In 1977, Star Wars was released and changed cinema forever. The story resonated with many and remains a classic film today. For the longest time, I wanted to be a Jedi, but,of course, Jedi do not exist. Now, with the release of Avatar, film has supposedly changed again. It has won over nearly everybody and has won James Cameron the Golden Globe for Best Director and the Golden Globe for Best Motion Picture-Drama. The film is soon going to break the record for box office gross, yet I am one of the few who does not love this movie. On a discussion board, someone brought up Star Wars and argued that Star Wars was an not original film to counteract the argument that Avatar is not original either, so I wondered why I love Star Wars and not Avatar. Now, I’m going to assume that everyone has seen these two movies, and, if you haven’t, I would stop reading now because I’m going to spoil some aspects of both films.
It was a tough question. What makes Star Wars so enjoyable that I watch it time and again. Well, there are three things which separate it from Avatar, and they are characterization, plot, and the ending. Star Wars develops characters well, and it didn’t need just one movie to do it which helps. Still, in the first movie, we are introduced to an idealistic young man named Luke Skywalker who wants to join the rebel alliance, but his aunt and uncle are hesitant. He is idealistic and just needs an opportunity to prove himself. Obi-Wan Kenobi soon discovers this young man and offers this opportunity. Ben Kenobi is an old Jedi who takes the boy as a student even though the Jedi have long been disbanded.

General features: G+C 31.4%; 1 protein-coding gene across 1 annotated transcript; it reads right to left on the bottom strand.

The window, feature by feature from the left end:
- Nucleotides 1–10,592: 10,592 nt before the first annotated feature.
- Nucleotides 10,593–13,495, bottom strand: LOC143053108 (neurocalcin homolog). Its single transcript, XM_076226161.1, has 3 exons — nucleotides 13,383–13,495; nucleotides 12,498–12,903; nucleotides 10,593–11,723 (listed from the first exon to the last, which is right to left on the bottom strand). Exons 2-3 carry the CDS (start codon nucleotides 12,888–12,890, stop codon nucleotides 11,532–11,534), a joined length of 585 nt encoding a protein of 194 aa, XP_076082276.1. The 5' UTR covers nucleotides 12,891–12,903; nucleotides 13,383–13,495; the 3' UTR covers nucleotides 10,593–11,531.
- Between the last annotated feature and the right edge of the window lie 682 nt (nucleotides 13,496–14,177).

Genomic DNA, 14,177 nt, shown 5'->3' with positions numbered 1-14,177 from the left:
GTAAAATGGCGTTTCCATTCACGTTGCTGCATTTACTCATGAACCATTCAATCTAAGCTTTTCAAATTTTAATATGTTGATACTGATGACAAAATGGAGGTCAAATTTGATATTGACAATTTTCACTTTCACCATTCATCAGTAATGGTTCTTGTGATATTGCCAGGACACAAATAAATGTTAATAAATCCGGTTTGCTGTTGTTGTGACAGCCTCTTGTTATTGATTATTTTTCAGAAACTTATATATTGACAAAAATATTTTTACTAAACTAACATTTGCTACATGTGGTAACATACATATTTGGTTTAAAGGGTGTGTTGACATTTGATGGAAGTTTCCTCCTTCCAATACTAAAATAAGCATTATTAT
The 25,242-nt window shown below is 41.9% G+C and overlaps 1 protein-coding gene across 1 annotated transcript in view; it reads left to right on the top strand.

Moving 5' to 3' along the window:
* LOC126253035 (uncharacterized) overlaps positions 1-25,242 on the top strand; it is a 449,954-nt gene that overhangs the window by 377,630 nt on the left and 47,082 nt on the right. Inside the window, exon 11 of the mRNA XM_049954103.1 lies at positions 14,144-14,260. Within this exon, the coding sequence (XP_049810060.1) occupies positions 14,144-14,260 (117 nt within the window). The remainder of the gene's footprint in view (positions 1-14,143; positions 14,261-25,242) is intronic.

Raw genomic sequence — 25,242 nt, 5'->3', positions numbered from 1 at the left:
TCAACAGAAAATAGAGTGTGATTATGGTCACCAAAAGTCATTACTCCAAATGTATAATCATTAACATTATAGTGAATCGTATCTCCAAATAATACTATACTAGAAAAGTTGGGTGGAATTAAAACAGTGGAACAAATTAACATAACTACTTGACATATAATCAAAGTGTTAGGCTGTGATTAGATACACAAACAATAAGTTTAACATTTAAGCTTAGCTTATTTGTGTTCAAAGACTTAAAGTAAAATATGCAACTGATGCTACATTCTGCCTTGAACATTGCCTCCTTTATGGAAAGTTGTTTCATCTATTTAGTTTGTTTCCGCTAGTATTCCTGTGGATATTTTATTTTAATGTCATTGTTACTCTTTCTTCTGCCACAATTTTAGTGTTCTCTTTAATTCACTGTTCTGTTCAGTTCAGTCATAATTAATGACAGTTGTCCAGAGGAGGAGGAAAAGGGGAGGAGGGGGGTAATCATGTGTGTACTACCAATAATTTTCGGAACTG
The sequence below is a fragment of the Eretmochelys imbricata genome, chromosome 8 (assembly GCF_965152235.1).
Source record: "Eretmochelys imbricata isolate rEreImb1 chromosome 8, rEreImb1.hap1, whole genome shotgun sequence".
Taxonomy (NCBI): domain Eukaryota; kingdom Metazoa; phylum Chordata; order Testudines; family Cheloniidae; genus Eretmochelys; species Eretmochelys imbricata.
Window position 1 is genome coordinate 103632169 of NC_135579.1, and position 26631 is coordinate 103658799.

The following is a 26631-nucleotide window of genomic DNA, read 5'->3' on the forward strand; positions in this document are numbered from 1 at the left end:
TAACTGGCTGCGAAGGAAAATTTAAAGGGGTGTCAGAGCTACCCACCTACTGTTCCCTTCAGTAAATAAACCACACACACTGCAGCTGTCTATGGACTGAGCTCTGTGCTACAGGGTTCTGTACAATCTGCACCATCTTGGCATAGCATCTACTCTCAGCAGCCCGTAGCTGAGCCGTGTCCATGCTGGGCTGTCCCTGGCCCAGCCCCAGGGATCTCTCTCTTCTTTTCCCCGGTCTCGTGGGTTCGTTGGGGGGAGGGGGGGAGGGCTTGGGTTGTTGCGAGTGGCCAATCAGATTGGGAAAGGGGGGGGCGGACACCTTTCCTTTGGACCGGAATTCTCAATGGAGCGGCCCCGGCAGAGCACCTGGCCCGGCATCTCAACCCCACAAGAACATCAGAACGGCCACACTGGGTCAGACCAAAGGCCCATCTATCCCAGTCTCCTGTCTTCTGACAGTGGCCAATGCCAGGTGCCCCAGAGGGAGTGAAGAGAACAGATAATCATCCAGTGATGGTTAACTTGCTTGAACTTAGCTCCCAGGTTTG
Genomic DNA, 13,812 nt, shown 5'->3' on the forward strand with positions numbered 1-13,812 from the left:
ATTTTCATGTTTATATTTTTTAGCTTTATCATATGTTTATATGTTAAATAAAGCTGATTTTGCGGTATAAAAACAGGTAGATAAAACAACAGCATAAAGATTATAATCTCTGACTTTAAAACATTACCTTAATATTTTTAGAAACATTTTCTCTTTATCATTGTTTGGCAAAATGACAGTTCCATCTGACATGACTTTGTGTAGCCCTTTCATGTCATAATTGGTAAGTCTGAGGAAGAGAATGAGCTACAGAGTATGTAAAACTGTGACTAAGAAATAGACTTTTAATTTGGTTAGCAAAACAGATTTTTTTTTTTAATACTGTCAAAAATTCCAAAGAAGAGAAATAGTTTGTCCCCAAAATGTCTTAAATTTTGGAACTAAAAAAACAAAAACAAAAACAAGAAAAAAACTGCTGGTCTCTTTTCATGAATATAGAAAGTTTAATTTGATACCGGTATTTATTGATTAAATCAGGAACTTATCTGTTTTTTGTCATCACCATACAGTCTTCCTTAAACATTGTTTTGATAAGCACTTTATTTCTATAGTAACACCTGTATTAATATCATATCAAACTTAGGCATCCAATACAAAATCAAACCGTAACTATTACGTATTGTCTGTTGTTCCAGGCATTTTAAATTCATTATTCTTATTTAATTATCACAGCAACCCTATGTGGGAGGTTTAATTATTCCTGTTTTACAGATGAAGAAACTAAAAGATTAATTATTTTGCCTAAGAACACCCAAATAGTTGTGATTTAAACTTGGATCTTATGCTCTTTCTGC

Obi-Wan is a protector who holds a secret to Luke’s past, but the story wouldn’t be nearly as good if it were only these characters. Next, we are introduced to Han Solo, a wise-cracking skeptic smuggler, with a price on his head. He balances the entire movie and provides humor as well as an opposing voice. Without him, the film would not be the same (see Episodes I, II, and III). Even R2D2 and C3PO play an important part, they are like the Greek chorus expressing the emotions which most people would feel and also humor again. Yet, the enemy is just as important as the heroes, and the Empire is the epidomy of evil. They are willing to destroy an entire civilized planet just for information about their enemies. Torture and murder are common and perfectly okay. Failure is fatal which is demonstrated by Darth Vader. After these acts, you have no trouble rooting for the Rebel Alliance and the Jedi. In Avatar, we are introduced to Jake Sulley, a paraplegic ex-Marine, who is given a second chance and the ability to walk even if it’s temporary. He is rebellious, at times, but he is loyal to the Na’Vi even as he spies on them and agrees to infiltrate their tribe. Jake cares about the Na’Vi, but he doesn’t warn them or even try negotiating with them which may save their lives. Then, he possesses the ability to lead them into battle after they forgive him. Neytiri, a Na’Vi, forgives Jake and loves him. Grace, a human, is a devoted research scientist who cares about the Na’Vi and is a consistent caring character. However, the rest of the Na’Vi are forgettable which is regrettable. Norm is the other scientist, but he isn’t developed well either. Then, there is Trudy, a pilot, who joins the fight on the side of the Na’Vi. This is another good consistent character. It seems like Jake isn’t, and he’s the most important character. The worst thing is that I don’t buy Jake Sulley as a character. He seems ambiguous. The enemies, on the other hand, are two-dimensional which wouldn’t be a problem except that they don’t do anything wrong until they destroy the Hometree. Character development was lacking in Avatar but not in Star Wars. None of this matters if the plot is terrible.